What is it? A top-down, ultra-fast action game with blood and gore and physics.
Expect to pay $20/£14
Developer Paper Cult
Publisher Paper Cult
Reviewed on GTX 1060 6GB, AMD FX-4130, 8GB RAM
Link Official site
Left for dead with a bullet to the head, it's hard to think of worse ways to end a Friday night. Beaten and bloodied in the snow, Mr Wolf is thirsty for blood—taking you along on his gore-soaked quest for vengeance across a stunning, painted frontier. Here's the thing about revenge though. It might be sweet, it might even be best served cold. But satisfying as it may be, Bloodroots' cathartic quest starts to wear thin, fast.
This is some bloody gorgeous revenge, mind. Were it not for the buckets of viscera and constant cussing, you'd think was lifted straight out of a Saturday morning cartoon lineup. Kill Bill painted in the sharp, bold strokes of Cartoon Network's late-nineties heyday. Samurai Lumberjack.
Each act has Mr Wolf screaming murder towards one of his fursuited former friends—beating hundreds of their colonial goons into pulp in the process. It's crass, straightforward, but enough to drive another round of carnage. Eventually, you'll end up chatting to the gore-splattered ghosts of your former crew over a campfire that acts both as an exposition spot and your base of operations. It's from here that you're able to replay missions, try on new hats, and set out into the wilderness to paint the woods red.
Once you dive into that painted wilderness, though, all safeties are off. Each level is staggered into a series of arenas—farms, barns, townships and compounds packed with colonial goons. Everyone, yourself included works on the same one-hit-kill rules. It doesn't matter if you're bashing with your bare hands, a chainsaw or a fresh-picked cabbage. It's Hotline Miami for the Canadian frontier.
Whenever Bloodroots' bag of tricks starts to feel thin, it'll throw something completely new into the mix. Every other level brings a new twist to combat. Iron lads who take an extra hit to down. Cowardly snipers who'll fire highly-telegraphed rounds—bullets that don't distinguish between friend or foe, and will easily splat a baddie if baited carefully. This ain't a one-sided arms race though. As the enemy's arsenal ramps up, so does your own. New weapons start to litter the environment. Some of these—your axes and planks and such—are just more efficient at hitting things. Others are useful for keeping nasties at bay. Plungers stick on a poor sod's head. Hay bales stagger and confuse foes—unless, of course, you kick them through a campfire to set the poor lad ablaze.
The best tools, though, are the ones that completely change how you traverse the frontier's deathtraps. Ladders are great for thwacking things, yeah, but leaving one propped against a wall will let you dash to new levels. Rowing paddles make for surprisingly nifty pole vaults. Swords come with a gravity-defying dash for clearing gaps and rushing through traps—but, like axes—they can also chop down trees to open up new routes.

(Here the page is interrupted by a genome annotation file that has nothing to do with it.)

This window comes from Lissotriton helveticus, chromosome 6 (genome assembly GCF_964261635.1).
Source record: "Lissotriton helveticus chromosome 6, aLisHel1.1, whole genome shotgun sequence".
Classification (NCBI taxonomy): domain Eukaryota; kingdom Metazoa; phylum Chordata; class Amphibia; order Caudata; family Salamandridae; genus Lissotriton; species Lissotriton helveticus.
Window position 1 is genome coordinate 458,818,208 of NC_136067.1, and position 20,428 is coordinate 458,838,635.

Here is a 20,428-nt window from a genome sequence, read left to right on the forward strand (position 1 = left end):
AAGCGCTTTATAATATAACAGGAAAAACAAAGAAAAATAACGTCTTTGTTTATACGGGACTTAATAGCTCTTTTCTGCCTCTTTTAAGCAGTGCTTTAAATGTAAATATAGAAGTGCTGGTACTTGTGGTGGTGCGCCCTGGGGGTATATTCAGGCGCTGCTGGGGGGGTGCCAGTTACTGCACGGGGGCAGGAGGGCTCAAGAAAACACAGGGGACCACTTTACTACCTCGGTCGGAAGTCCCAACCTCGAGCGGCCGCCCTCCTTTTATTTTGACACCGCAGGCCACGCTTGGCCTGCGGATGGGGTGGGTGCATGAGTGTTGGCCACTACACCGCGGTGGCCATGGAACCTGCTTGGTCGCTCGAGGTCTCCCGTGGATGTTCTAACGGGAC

Even the arenas start to mix things up. Running atop barrels or tyres can get you across all those spikes littering the floor. Wagons can be looted for their wheels (useful murder frisbees that they are), but leave them on and any sod caught in their path is potential roadkill. Cannons are a nightmare to deal with, but kill the gunner and poor Mr Wolf can take on a new career as a human cannonball.
At their best, Bloodroots' arenas are brutal murder puzzles. Tight, multilayered compounds and cliffsides to slaughter your way through as optimally as possible. Untangling the game's violent loops is often delightful—diving head-first into danger, scouting new paths, planning and re-planning until you've nailed the right route with the right tools.
At their worst, though, the game is a repetitive slog. Bloodroots' arenas work when they're compact, but a little too often Paper Cult opt for a sprawling gauntlet instead, offering screen after screen of traps and ambushes where one missed grunt can send you reeling back minutes. More than once—to my embarrassment—I'd knock off the last geezer only to fall down a pit, or stumble into some spikes. Bloodroots doesn't autosave 'til a fight starts, so back I'd go to the very beginning of the slog. Rubbish.
That frustration peaked at the game's first boss. A portly fellow in a boar cap and piloting a flying contraption, you chase him through a straight-shot platforming gauntlet. It's rote memorisation, with save points too few and far between. It's naff, and I quit the game several times in exhaustion before finally knocking his head off his shoulders.
That's the problem, isn't it? Bloodroots looks phenomenal, and plays equally so in its best moments. But so much of the larger package feels careless. Some issues are small bugbears, such as a complete failure to show control prompts leading to an awkward moment where the prologue confronted me with an axe I couldn't figure out how to pick up. It's on the down arrow? Sure, okay. But that pacing's the real killer. Bloodroots' levels aren't long, but they're an awful slog. Even as the novelty of finding new murderous toys to play with ramps up, so does my exhaustion wear thin. I can't ignore that I'm quitting the game more often than not after the eighth or ninth run through the same compound or—worse—a lifeless, mandatory 'bonus' level.
Maybe the fairest thing I can say about playing Bloodroots is that it's a bit like looking after a dog. Not a well-behaved one, mind—a right mongrel. It's daft, loud, and I know that under all that grime and matted fur is a complex beast I want to love. But damn, if it isn't an exhausting thing to keep around the house.